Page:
Project updates, commentaries, events and news about health across the nation from the County Health Rankings & Roadmaps team.
Rob English on Organizing for Policy Change
On May 16, 2013, the Governor of Maryland signed a bill authorizing more than $1 billion in funding for school construction and renovation efforts in Baltimore—the single largest investment in Baltimore city neighborhoods. Nearly 140 of Baltimore city’s 162 schools are in very poor condition – some even in complete disrepair. In addition to creating better learning environments, this project will also create 8,000 jobs. In a recent webinar Rob English, Project Director of Baltimoreans United in Leadership Development (BUILD), discussed this process and how to effectively organize and rally a community to create policy change.
According to English, many in the community had lived with the challenging conditions in Baltimore schools for so long they felt powerless to change it. Because of this pervasive feeling, BUILD’s efforts truly encompassed a grassroots mobilization campaign. It began with several leaders of the clergy visiting schools, seeing the conditions first-hand, engaging parents and teachers and building relationships. The effort grew into a movement of thousands that grew to also include business leaders, policy-makers and a broad based coalition of partners such as the ACLU of Maryland and Child First.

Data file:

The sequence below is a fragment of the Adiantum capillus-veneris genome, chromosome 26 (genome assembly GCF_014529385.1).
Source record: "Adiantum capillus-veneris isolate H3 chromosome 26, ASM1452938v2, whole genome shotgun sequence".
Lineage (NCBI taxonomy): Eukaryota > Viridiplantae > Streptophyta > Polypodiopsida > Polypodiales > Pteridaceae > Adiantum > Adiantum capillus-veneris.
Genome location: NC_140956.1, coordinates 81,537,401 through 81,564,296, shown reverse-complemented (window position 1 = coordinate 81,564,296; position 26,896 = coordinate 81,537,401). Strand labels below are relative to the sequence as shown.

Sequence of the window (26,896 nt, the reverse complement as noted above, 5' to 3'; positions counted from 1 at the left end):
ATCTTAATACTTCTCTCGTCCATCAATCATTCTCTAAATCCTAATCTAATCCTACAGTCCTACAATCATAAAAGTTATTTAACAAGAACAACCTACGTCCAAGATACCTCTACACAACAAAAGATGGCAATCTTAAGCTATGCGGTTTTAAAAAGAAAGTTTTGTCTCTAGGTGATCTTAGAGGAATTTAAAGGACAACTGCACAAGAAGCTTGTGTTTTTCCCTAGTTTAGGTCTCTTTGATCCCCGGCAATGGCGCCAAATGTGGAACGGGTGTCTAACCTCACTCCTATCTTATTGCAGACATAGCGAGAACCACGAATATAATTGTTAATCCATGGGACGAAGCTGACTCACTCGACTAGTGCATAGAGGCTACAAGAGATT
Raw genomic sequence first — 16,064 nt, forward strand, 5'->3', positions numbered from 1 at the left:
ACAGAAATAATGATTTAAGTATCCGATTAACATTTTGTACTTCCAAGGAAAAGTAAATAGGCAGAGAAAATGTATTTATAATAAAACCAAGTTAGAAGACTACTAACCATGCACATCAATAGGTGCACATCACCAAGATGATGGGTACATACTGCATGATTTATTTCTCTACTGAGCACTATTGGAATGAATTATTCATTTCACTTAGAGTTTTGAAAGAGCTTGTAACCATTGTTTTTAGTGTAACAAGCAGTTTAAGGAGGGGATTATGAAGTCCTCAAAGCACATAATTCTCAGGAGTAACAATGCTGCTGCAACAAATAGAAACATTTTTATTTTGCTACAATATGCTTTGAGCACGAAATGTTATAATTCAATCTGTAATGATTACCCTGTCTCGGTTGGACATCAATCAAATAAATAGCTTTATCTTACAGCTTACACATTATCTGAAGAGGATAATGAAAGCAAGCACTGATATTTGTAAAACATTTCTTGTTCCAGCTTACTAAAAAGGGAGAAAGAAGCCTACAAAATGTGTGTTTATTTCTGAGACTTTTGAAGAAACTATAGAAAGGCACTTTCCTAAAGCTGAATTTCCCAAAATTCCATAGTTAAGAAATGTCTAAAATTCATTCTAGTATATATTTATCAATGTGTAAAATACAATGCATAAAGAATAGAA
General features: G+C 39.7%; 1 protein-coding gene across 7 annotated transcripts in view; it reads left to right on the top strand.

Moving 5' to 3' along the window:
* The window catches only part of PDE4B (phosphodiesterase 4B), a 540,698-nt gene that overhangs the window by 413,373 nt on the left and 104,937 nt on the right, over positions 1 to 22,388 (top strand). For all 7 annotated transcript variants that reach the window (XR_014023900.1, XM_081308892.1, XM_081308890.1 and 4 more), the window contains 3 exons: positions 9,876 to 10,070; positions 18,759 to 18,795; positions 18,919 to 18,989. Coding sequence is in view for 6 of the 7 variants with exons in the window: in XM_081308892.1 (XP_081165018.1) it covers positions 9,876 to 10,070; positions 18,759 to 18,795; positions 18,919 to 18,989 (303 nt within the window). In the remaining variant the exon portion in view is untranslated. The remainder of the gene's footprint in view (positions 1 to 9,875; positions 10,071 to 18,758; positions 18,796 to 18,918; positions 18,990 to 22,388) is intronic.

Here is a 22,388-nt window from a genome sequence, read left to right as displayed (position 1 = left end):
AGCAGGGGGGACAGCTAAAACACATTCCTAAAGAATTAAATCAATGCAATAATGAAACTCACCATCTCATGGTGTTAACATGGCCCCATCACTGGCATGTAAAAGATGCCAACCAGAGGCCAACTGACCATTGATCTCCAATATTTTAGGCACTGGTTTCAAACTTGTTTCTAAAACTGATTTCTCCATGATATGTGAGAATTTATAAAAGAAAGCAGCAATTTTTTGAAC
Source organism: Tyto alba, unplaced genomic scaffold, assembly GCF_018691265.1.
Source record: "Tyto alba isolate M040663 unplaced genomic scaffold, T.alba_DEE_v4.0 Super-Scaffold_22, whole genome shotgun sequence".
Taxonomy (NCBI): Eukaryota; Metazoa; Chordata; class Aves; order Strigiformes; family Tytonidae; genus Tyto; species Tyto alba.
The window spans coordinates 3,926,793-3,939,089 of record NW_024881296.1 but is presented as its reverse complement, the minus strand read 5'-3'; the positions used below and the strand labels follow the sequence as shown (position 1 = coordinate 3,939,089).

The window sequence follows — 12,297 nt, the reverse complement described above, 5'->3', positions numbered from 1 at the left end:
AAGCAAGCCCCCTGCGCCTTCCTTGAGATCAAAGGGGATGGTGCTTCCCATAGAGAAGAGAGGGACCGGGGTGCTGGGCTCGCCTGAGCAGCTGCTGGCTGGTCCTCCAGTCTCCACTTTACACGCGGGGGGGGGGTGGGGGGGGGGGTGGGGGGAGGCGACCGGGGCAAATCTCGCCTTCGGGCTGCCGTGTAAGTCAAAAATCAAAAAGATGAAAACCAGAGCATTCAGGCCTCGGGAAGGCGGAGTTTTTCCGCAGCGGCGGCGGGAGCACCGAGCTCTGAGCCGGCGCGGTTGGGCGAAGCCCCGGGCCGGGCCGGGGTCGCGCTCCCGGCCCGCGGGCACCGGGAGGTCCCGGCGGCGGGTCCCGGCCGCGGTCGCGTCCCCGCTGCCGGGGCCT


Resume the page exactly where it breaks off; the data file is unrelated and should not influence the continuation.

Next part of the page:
English said building consensus and trust among people are essential to creating change. He noted three key things to remember:
- Meet people where they are and don’t lead with policy solutions.
- Understand the different constituencies you are trying to engage, what their stories are and why this issue is important to them.
- Engage people around their interests and create an understanding about how a change in policy would affect them.
By understanding that policy does not win alone but in fact the people are the driving force of change, BUILD and its coalition partners were able to end the “systematic disinvestment” in Baltimore city public schools.